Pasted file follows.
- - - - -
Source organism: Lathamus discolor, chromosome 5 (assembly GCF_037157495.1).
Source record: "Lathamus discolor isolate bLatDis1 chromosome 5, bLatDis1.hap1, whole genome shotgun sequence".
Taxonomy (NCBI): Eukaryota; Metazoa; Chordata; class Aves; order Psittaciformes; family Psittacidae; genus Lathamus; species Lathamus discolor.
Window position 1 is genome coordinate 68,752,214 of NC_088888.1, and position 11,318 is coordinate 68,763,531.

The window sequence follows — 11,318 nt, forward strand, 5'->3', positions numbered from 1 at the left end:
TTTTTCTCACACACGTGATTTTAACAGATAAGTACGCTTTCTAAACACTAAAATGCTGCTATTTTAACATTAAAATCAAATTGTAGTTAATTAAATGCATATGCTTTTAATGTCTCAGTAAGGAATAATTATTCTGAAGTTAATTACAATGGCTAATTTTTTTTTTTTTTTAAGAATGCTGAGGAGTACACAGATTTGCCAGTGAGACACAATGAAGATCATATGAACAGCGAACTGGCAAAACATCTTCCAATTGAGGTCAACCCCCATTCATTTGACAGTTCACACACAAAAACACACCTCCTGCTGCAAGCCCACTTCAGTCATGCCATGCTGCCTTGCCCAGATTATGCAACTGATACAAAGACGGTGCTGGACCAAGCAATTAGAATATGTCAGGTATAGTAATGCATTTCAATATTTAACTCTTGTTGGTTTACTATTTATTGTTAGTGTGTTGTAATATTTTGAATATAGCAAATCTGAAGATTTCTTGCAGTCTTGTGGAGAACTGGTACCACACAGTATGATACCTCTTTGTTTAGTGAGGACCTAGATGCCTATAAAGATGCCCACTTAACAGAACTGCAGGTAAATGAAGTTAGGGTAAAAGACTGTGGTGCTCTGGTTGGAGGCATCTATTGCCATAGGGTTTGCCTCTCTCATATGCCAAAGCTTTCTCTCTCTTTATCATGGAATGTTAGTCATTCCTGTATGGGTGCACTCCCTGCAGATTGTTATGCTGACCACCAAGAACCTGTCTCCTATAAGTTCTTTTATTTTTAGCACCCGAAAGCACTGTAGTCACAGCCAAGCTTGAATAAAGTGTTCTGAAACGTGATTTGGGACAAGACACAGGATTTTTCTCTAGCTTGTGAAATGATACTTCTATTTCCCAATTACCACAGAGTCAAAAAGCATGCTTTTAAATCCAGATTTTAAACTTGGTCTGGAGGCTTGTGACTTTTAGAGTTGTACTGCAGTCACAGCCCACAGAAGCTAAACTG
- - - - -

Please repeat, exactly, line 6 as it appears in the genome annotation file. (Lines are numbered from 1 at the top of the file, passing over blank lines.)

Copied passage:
TTTTTCTCACACACGTGATTTTAACAGATAAGTACGCTTTCTAAACACTAAAATGCTGCTATTTTAACATTAAAATCAAATTGTAGTTAATTAAATGCATATGCTTTTAATGTCTCAGTAAGGAATAATTATTCTGAAGTTAATTACAATGGCTAATTTTTTTTTTTTTTTAAGAATGCTGAGGAGTACACAGATTTGCCAGTGAGACACAATGAAGATCATATGAACAGCGAACTGGCAAAACATCTTCCAATTGAGGTCAACCCCCATTCATTTGACAGTTCACACACAAAAACACACCTCCTGCTGCAAGCCCACTTCAGTCATGCCATGCTGCCTTGCCCAGATTATGCAACTGATACAAAGACGGTGCTGGACCAAGCAATTAGAATATGTCAGGTATAGTAATGCATTTCAATATTTAACTCTTGTTGGTTTACTATTTATTGTTAGTGTGTTGTAATATTTTGAATATAGCAAATCTGAAGATTTCTTGCAGTCTTGTGGAGAACTGGTACCACACAGTATGATACCTCTTTGTTTAGTGAGGACCTAGATGCCTATAAAGATGCCCACTTAACAGAACTGCAGGTAAATGAAGTTAGGGTAAAAGACTGTGGTGCTCTGGTTGGAGGCATCTATTGCCATAGGGTTTGCCTCTCTCATATGCCAAAGCTTTCTCTCTCTTTATCATGGAATGTTAGTCATTCCTGTATGGGTGCACTCCCTGCAGATTGTTATGCTGACCACCAAGAACCTGTCTCCTATAAGTTCTTTTATTTTTAGCACCCGAAAGCACTGTAGTCACAGCCAAGCTTGAATAAAGTGTTCTGAAACGTGATTTGGGACAAGACACAGGATTTTTCTCTAGCTTGTGAAATGATACTTCTATTTCCCAATTACCACAGAGTCAAAAAGCATGCTTTTAAATCCAGATTTTAAACTTGGTCTGGAGGCTTGTGACTTTTAGAGTTGTACTGCAGTCACAGCCCACAGAAGCTAAACTG